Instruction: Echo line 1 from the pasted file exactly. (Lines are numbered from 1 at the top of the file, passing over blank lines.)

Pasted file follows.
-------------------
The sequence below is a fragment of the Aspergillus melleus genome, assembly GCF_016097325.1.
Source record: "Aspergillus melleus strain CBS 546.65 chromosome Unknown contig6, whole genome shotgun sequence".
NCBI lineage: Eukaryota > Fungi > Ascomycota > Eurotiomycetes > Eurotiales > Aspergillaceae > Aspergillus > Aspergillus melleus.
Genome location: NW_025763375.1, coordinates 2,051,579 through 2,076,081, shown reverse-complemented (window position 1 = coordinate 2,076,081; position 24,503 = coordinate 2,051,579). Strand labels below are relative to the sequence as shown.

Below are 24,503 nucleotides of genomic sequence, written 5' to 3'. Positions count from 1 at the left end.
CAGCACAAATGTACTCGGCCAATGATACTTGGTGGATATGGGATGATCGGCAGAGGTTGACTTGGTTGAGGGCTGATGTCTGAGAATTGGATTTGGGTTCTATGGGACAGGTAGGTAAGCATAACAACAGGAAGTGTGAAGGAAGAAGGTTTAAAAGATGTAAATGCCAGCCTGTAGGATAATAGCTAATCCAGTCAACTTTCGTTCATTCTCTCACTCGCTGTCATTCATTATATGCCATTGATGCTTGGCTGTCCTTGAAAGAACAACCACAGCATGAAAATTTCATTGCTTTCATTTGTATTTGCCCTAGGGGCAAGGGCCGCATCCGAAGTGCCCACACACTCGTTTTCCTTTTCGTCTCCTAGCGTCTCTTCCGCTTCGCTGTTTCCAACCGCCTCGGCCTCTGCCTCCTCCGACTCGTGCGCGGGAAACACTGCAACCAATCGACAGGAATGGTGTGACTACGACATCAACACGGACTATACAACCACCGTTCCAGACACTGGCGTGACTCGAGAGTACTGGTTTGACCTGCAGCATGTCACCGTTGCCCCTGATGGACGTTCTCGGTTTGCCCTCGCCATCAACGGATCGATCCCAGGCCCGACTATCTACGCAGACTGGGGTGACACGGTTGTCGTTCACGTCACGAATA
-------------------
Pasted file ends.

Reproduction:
The sequence below is a fragment of the Aspergillus melleus genome, assembly GCF_016097325.1.